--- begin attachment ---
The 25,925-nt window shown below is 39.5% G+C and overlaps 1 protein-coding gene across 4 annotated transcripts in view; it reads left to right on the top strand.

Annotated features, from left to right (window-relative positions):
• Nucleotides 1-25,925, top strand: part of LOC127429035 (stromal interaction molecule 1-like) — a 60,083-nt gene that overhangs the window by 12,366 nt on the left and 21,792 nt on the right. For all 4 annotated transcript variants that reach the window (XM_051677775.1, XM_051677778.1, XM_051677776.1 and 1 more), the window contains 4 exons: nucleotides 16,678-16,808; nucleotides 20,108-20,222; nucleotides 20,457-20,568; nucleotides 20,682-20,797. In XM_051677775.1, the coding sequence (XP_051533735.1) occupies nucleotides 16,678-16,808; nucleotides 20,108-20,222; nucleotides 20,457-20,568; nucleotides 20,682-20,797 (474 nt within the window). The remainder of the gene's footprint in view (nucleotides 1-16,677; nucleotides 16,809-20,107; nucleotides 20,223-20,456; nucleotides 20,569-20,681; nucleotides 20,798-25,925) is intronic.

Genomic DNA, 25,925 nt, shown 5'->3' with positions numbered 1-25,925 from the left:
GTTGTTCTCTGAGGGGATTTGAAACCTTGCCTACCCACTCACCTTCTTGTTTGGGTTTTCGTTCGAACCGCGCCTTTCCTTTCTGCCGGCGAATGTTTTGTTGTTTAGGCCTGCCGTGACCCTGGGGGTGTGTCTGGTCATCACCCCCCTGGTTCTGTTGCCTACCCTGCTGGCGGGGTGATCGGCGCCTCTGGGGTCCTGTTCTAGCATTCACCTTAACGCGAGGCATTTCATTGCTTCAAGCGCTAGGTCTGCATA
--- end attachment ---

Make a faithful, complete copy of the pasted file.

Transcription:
The 25,925-nt window shown below is 39.5% G+C and overlaps 1 protein-coding gene across 4 annotated transcripts in view; it reads left to right on the top strand.

Annotated features, from left to right (window-relative positions):
• Nucleotides 1-25,925, top strand: part of LOC127429035 (stromal interaction molecule 1-like) — a 60,083-nt gene that overhangs the window by 12,366 nt on the left and 21,792 nt on the right. For all 4 annotated transcript variants that reach the window (XM_051677775.1, XM_051677778.1, XM_051677776.1 and 1 more), the window contains 4 exons: nucleotides 16,678-16,808; nucleotides 20,108-20,222; nucleotides 20,457-20,568; nucleotides 20,682-20,797. In XM_051677775.1, the coding sequence (XP_051533735.1) occupies nucleotides 16,678-16,808; nucleotides 20,108-20,222; nucleotides 20,457-20,568; nucleotides 20,682-20,797 (474 nt within the window). The remainder of the gene's footprint in view (nucleotides 1-16,677; nucleotides 16,809-20,107; nucleotides 20,223-20,456; nucleotides 20,569-20,681; nucleotides 20,798-25,925) is intronic.

Genomic DNA, 25,925 nt, shown 5'->3' with positions numbered 1-25,925 from the left:
GTTGTTCTCTGAGGGGATTTGAAACCTTGCCTACCCACTCACCTTCTTGTTTGGGTTTTCGTTCGAACCGCGCCTTTCCTTTCTGCCGGCGAATGTTTTGTTGTTTAGGCCTGCCGTGACCCTGGGGGTGTGTCTGGTCATCACCCCCCTGGTTCTGTTGCCTACCCTGCTGGCGGGGTGATCGGCGCCTCTGGGGTCCTGTTCTAGCATTCACCTTAACGCGAGGCATTTCATTGCTTCAAGCGCTAGGTCTGCATA